Open Letter to the Toronto District School Board Re Events at Glenview Sr. P.S.
(The letter below was sent following an earlier, May 5th email to the Principal of Glenview Sr. Public School, and copied to Trustee Shelley Laskin and Superintendent Diana Panagiotopoulous.)
May 15, 2019
Att’n Diana Panagiotopoulos
Open letter to Toronto District School Board, Trustees, Superintendent
I am writing to you in relation to the series of events of racial slurs, offensive comments, and violence directed against a black female student by a white male student at Glenview Sr. Public School.
As a parent of a student at Glenview, and as a member of the community, I am deeply concerned about the way that these events were handled, and, to a large extent, are still being handled by the school and the school board.
It is clear that the school failed, at the outset, to deal properly with the grave and harmful conduct. The anti-Black racist conduct continued for months, putting a young, female, black student at significant risk of emotional and physical harm, both of which she experienced. This is simply unacceptable.
What is also disconcerting is that the school did not take clear steps to condemn the racist conduct in an unequivocal and transparent manner. Given that the interactions between the students had become widely known among the rest of the student population, and given the persistent and pernicious nature of systemic anti-Black racism in our schools and our society, it is incumbent on the school and the school board to be extremely clear that racist conduct is not tolerated. From everything that I know, this has not happened. The response to the students in the first week after the news broke was simply to bring in counsellors to whom the students could speak, and then to speak to the students about social media use. Neither of these addressed the source of the problem; neither involved indisputable denouncement of racial slurs and violent and offensive language. Neutrality and “even-handedness” are not an option when it comes to racism.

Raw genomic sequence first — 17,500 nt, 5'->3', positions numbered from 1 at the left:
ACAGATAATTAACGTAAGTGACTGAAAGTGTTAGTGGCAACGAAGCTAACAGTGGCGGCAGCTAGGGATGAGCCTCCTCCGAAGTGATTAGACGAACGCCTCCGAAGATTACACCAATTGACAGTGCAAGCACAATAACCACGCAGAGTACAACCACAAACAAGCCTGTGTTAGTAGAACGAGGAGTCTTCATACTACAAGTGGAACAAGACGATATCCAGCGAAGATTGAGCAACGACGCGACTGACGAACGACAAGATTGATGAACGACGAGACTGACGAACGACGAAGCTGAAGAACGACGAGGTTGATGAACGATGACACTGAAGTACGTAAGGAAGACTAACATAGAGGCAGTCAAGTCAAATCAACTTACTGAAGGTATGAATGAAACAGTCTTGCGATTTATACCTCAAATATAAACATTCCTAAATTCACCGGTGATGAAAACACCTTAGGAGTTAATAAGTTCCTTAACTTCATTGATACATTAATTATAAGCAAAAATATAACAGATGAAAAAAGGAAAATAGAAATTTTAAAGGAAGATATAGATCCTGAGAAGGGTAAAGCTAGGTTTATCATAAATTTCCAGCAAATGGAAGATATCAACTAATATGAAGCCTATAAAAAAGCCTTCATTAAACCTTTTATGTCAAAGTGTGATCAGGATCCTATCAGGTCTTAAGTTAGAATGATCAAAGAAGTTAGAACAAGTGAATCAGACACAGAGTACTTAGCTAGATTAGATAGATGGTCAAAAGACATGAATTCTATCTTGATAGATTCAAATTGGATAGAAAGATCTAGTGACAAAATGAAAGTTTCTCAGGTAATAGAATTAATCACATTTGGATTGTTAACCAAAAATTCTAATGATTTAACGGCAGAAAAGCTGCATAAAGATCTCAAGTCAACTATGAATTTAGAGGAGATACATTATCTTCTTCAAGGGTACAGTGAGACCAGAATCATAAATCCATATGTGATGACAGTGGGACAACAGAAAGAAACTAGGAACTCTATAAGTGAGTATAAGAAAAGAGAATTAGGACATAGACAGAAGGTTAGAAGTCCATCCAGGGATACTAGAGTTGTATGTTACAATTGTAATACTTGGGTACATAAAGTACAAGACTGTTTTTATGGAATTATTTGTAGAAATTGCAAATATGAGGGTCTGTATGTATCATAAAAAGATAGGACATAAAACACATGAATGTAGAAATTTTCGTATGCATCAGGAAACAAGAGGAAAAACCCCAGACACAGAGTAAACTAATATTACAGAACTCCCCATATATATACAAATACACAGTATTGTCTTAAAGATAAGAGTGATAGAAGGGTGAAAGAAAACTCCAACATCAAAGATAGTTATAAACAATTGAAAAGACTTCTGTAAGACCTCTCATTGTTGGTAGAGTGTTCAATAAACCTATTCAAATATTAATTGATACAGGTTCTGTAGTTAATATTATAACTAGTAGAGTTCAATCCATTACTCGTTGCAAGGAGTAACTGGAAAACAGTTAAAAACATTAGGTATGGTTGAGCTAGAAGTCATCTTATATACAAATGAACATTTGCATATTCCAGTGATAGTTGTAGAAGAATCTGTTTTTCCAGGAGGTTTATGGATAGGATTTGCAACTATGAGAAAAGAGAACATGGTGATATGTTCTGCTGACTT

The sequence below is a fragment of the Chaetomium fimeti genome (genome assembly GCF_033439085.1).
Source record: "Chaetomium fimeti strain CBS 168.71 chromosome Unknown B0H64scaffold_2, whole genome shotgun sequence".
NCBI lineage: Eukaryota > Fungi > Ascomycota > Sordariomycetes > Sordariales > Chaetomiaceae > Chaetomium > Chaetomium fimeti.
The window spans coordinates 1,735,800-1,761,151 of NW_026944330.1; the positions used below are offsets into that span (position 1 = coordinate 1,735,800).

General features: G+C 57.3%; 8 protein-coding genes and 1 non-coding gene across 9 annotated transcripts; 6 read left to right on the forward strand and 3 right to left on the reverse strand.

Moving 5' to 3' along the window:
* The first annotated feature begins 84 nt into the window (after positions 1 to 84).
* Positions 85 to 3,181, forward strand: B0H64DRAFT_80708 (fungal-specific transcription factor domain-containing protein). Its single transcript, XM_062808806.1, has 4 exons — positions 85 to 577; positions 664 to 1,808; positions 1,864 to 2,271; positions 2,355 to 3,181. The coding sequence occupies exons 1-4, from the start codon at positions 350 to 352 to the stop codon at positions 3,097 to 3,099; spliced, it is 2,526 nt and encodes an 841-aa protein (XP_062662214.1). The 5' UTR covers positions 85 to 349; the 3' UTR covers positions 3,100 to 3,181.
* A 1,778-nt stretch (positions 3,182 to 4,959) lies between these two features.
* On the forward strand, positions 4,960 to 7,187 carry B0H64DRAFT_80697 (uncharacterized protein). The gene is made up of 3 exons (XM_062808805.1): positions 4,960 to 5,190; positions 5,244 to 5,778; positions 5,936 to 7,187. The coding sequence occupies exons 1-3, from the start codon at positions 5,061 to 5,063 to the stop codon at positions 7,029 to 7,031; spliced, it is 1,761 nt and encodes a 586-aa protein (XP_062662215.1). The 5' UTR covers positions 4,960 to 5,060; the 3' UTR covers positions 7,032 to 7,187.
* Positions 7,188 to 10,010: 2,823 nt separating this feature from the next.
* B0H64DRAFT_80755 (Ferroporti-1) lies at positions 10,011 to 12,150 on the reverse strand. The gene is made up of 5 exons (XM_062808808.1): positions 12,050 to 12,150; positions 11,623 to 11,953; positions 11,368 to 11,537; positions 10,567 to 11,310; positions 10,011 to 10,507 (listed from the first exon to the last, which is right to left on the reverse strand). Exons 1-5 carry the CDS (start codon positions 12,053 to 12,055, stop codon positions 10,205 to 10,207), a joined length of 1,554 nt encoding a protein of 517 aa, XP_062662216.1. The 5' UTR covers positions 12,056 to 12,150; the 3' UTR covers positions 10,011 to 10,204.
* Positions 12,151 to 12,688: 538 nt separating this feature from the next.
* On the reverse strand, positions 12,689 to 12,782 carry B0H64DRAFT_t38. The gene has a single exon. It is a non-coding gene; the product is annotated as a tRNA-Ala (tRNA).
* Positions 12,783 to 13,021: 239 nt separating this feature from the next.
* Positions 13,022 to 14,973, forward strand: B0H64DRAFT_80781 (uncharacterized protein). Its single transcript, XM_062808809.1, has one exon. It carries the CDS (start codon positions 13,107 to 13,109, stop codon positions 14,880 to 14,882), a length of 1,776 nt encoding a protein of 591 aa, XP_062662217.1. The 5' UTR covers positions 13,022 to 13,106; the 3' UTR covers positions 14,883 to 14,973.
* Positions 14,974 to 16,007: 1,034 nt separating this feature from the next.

The silence and the delay, in this regard, create the perception that anti-Black racism is tolerated, and that violence against certain victims is condoned.
While I believe that it is the duty of the Board to address the broader issue of racism within our schools, I also believe that the immediate obligation is to the young girl. She must feel safe. She must feel heard. She must feel that teachers, administrators, and staff will protect her. This will be shown not merely through words, but actions; actions that adequately address her and her mother’s requests and concerns.
Next, it must be made abundantly clear to all students and staff that racism is not acceptable. Students must be helped to truly understand racism, its roots, and its harmful and continuing impact. They must believe that the TDSB will not tolerate racial harassment and bullying. These teachings must be ongoing, and not a one-time event. Similarly, it is clear that the staff, the adults at the school, also have to learn about internalized and systemic anti-Black racism and how those impact our response to student behaviour. Both of these are important, but next, steps, after the immediate safety of the young woman has been secured and her needs have been properly addressed.
As a parent who currently has a child at Glenview and will have another one there in September, and as a member of the community, I am gravely concerned and dismayed at the way these events have been handled. I hope that the Board and staff will co-operate with this young woman and her mother to address their immediate concerns, and then work with the larger community to eliminate racism within the school.